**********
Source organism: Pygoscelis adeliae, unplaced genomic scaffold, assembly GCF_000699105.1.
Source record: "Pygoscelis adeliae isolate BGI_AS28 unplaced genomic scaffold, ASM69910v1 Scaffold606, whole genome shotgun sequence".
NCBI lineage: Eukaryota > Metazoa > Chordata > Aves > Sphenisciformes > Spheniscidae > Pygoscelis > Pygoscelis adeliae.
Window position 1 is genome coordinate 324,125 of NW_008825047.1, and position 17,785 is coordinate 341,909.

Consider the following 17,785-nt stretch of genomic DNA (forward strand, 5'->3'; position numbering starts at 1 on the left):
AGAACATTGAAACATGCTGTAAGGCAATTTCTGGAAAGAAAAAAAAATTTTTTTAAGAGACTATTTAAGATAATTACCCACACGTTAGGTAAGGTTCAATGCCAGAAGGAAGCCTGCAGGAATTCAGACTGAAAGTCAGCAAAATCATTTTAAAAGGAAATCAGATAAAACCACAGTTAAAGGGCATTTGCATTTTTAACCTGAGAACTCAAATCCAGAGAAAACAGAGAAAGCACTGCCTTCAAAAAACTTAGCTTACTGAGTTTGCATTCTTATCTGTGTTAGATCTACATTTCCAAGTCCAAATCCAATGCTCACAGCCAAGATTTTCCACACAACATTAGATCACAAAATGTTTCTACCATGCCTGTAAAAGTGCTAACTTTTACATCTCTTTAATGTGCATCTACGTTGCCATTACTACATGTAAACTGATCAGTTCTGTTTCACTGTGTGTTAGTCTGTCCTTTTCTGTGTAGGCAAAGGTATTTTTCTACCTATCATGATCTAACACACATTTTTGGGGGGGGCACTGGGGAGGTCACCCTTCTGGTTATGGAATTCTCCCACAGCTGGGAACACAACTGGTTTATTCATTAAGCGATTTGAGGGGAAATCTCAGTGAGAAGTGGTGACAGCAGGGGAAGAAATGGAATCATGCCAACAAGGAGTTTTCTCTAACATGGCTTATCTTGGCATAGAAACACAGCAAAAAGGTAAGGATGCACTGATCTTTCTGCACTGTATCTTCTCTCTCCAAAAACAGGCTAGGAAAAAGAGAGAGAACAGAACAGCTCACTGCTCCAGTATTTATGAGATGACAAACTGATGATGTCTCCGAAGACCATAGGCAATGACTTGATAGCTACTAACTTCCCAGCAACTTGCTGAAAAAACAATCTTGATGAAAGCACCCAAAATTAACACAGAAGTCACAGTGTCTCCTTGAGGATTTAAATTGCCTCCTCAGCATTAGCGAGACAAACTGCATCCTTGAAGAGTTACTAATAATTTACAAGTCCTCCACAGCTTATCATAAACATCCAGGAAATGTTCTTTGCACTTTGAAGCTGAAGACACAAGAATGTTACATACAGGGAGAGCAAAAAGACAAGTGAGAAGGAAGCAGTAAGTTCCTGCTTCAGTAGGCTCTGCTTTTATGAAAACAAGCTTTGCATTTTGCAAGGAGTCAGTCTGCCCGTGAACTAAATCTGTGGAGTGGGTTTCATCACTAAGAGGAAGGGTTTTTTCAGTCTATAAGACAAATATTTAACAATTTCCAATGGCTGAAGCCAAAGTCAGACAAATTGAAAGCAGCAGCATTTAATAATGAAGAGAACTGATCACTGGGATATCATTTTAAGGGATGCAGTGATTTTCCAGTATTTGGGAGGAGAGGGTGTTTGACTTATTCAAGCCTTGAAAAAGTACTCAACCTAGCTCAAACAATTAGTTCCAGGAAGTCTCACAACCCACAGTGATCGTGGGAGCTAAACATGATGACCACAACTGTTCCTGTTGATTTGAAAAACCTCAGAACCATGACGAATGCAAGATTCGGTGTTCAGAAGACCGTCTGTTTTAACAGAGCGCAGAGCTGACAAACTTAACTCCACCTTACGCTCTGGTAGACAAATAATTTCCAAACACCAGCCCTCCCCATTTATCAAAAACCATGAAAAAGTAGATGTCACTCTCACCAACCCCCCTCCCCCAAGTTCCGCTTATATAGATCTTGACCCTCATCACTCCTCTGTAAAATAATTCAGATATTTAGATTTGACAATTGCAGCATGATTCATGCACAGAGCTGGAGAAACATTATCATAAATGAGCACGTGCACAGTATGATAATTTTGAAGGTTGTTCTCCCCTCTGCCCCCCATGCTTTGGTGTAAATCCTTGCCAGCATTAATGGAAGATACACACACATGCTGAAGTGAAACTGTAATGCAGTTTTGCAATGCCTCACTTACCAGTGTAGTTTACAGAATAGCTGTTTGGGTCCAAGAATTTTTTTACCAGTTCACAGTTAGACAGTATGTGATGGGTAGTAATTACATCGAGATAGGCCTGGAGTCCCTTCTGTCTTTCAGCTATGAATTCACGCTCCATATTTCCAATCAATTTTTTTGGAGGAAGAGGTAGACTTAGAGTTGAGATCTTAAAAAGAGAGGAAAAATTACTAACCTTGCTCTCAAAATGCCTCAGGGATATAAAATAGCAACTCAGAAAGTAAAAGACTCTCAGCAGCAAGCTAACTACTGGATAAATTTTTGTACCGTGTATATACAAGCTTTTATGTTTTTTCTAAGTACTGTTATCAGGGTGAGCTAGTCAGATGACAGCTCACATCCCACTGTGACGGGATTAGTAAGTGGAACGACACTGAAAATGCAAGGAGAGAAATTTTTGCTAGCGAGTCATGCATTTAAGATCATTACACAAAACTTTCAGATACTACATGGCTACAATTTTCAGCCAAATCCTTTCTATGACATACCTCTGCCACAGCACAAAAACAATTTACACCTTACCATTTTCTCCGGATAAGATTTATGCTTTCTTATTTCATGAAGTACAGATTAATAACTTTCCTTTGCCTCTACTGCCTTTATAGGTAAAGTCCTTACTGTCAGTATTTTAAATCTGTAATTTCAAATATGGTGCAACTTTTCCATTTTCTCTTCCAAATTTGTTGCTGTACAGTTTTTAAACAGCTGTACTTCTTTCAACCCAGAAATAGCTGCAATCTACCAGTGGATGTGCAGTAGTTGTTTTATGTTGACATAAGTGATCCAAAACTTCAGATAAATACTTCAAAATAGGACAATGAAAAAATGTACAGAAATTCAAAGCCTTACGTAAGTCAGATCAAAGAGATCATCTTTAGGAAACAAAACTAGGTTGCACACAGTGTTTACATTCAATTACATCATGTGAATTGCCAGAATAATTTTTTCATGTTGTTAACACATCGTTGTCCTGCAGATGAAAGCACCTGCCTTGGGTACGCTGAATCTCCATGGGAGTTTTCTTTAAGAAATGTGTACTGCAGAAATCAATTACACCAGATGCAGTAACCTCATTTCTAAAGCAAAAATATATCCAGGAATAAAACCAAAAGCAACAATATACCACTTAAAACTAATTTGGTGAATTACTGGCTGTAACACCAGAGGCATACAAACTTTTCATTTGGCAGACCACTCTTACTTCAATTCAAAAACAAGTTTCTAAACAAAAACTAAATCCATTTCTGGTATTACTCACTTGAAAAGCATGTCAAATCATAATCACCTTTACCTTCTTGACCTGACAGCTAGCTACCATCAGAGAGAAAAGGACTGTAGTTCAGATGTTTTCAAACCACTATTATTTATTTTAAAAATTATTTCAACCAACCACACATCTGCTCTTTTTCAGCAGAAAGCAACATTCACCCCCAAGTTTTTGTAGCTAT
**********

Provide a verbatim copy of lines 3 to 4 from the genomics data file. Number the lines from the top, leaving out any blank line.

NCBI lineage: Eukaryota > Metazoa > Chordata > Aves > Sphenisciformes > Spheniscidae > Pygoscelis > Pygoscelis adeliae.
Window position 1 is genome coordinate 324,125 of NW_008825047.1, and position 17,785 is coordinate 341,909.